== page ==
« AnteriorContinuar »
SACRED HARMONIC SOCIETY.
PUBLISHED BY THE SOCIETY, AT THEIR OFFICE,
PRINTED BY W. O. MITCHELL, 39, CHARING CROSS.
2590 ja. London. 36, 2
In the following pages is contained a Supplement to the Catalogue of the Library of the Sacred Harmonic Society, showing the additions made to the Library since the publication of that Catalogue in January, 1853. In the Preface to the Catalogue, it was remarked that the contents of the Library had increased since 1849 nearly twofold; it will now be seen that the additions made to the Library during the past two years are equal to one third of its entire contents in January, 1853. It is exceedingly gratifying to observe that this large increase is in a great measure occasioned by the numerous donations which have been made to the Library; and the gratification is enhanced by the knowledge that for no inconsiderable portion of those donations the Society is indebted to persons who are not in any way connected with it, either as Members, Subscribers, or Assistants -a circumstance which is alone sufficient to prove the estimation in which the Library is held, and the importance which is attached to it, by those to whom the formation of a complete Musical Library is an object of interest.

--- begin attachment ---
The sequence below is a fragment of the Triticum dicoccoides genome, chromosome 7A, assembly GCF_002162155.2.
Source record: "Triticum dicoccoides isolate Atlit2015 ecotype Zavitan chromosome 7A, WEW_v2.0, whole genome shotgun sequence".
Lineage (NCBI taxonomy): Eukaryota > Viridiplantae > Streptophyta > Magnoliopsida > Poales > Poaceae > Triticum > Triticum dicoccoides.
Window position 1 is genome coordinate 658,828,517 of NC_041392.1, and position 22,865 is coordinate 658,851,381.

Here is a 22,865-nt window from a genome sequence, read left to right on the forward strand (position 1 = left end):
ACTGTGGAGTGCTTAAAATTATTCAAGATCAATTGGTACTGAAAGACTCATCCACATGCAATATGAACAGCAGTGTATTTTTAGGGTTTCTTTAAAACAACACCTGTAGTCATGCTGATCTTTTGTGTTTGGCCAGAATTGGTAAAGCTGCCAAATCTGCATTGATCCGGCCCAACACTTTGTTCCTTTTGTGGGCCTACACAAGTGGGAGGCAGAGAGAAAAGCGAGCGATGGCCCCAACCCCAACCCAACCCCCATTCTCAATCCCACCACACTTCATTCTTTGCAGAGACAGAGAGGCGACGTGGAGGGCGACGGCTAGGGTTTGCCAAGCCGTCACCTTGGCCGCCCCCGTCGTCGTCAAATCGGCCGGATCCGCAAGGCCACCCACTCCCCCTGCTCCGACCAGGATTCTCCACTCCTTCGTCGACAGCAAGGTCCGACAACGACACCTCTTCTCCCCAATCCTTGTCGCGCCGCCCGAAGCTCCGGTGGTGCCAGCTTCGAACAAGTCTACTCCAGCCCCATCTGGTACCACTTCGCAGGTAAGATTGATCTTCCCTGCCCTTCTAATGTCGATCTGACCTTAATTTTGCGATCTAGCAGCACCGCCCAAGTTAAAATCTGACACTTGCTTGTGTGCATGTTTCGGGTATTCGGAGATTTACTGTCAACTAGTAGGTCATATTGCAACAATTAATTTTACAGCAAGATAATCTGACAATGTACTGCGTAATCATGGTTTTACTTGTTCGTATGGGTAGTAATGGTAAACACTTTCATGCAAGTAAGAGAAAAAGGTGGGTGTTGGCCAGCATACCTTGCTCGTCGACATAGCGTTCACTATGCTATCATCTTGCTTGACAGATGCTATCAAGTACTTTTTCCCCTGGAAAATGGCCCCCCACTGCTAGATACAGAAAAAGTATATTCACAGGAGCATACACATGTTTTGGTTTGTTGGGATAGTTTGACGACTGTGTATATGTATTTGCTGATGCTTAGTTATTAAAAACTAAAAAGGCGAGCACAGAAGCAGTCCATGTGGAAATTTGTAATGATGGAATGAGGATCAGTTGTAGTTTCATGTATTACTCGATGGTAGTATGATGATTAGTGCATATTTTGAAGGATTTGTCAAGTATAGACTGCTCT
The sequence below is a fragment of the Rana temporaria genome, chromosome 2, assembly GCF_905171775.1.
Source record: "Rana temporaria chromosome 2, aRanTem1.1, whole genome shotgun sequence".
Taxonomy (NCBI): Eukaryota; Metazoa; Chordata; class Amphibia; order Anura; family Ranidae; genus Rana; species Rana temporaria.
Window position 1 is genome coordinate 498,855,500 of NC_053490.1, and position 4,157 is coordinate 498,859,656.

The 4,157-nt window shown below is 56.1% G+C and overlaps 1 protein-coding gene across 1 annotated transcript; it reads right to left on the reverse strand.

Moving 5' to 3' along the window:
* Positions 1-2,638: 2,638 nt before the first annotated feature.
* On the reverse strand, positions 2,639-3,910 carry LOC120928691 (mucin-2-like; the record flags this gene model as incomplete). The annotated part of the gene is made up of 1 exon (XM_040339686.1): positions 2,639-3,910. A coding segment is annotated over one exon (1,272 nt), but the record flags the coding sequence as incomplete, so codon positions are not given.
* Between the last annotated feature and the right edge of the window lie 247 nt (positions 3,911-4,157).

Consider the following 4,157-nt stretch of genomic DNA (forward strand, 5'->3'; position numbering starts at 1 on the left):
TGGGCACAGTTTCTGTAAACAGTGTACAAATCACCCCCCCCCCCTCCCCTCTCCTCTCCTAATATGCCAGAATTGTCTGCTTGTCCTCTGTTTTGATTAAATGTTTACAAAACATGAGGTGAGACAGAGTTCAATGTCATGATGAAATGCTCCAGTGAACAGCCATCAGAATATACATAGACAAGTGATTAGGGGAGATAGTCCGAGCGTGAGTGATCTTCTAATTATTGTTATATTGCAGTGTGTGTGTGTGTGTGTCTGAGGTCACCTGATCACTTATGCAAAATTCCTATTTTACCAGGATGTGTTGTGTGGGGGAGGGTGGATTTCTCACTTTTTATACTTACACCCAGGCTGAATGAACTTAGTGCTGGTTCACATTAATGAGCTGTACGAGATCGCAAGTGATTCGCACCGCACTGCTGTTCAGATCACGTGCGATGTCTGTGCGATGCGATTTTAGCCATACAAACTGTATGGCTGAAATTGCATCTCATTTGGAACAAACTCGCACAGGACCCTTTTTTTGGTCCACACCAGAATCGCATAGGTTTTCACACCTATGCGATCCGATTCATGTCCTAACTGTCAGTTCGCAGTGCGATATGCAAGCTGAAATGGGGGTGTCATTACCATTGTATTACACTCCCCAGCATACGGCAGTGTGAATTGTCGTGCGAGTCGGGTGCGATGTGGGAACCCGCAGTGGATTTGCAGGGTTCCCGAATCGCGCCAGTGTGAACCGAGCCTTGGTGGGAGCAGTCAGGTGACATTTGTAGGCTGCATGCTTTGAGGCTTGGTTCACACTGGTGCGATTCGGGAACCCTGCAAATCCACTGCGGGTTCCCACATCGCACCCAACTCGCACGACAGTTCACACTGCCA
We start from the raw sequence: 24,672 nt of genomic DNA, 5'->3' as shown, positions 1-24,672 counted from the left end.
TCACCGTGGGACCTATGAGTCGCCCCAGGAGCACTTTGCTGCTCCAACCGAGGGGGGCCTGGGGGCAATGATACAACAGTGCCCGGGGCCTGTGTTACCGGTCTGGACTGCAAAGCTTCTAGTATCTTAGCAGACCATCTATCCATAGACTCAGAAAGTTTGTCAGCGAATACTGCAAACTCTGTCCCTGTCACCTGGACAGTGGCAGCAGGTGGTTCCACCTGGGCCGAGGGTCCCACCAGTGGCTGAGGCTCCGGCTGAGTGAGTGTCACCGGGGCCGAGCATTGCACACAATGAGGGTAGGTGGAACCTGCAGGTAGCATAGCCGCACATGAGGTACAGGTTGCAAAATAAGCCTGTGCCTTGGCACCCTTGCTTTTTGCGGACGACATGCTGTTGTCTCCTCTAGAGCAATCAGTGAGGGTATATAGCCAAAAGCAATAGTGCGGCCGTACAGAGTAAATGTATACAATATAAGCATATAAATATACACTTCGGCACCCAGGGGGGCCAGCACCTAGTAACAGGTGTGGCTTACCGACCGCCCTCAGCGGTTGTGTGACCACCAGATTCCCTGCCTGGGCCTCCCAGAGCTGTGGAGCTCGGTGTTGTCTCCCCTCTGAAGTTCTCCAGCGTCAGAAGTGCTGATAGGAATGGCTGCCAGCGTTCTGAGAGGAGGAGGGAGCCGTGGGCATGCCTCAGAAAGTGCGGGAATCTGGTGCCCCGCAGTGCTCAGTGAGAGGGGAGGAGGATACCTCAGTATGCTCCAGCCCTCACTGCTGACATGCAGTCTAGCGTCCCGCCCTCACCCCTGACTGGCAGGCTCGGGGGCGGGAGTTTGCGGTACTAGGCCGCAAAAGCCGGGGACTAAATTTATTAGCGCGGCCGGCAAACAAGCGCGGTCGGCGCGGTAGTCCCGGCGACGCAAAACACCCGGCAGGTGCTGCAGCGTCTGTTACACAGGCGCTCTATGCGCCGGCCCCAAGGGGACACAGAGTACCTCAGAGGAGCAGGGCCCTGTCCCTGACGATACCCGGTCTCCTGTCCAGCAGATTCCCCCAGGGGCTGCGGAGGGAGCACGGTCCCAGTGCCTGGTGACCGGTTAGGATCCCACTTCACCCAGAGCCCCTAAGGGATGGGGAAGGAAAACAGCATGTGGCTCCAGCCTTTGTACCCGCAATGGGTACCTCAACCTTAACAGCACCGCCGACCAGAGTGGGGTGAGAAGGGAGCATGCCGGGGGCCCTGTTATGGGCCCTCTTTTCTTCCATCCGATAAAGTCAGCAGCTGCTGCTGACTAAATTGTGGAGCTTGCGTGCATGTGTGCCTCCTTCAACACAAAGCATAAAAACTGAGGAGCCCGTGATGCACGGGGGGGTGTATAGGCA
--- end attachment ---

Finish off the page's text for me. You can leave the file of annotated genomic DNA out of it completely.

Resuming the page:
A perusal of the Supplement will show that additions have been made to most, if not all, of the various classes of Music and Musical Literature which the Library contains; the great increase, however, which has been made in the collection of Ecclesiastical Music, as well as the acquisition of several ancient printed works, and of many literary works which, although treating principally of other subjects, contain interesting and valuable information relative to Music, in many cases not elsewhere to be found, may be more particularly noticed.
Amongst both the Printed Works and the Manuscripts will be found several of the compositions of Henry Purcell, including some which are unpublished. It is much to be regretted that no complete collection of the works of this great English composer is known to exist, but it is hoped that this Society may eventually succeed in accomplishing so desirable an object. To this end the assistance of those who may be possessed of copies of any of Purcell's compositions not already in the Society's Library is solicited-either by allowing transcripts of their manuscripts to be taken, or in such other manner as they may consider likely to further the proposed object.
As another object of especial interest, may also be mentioned a very large collection of the compositions of an eminent English composer still living, Sir Henry Rowley Bishop, in twenty folio volumes.
New Indices, referring to the entire contents of the Catalogue and Supplement, have been compiled for the purpose of facilitating reference.
April 16th, 1855.
WM. HY. HUSK,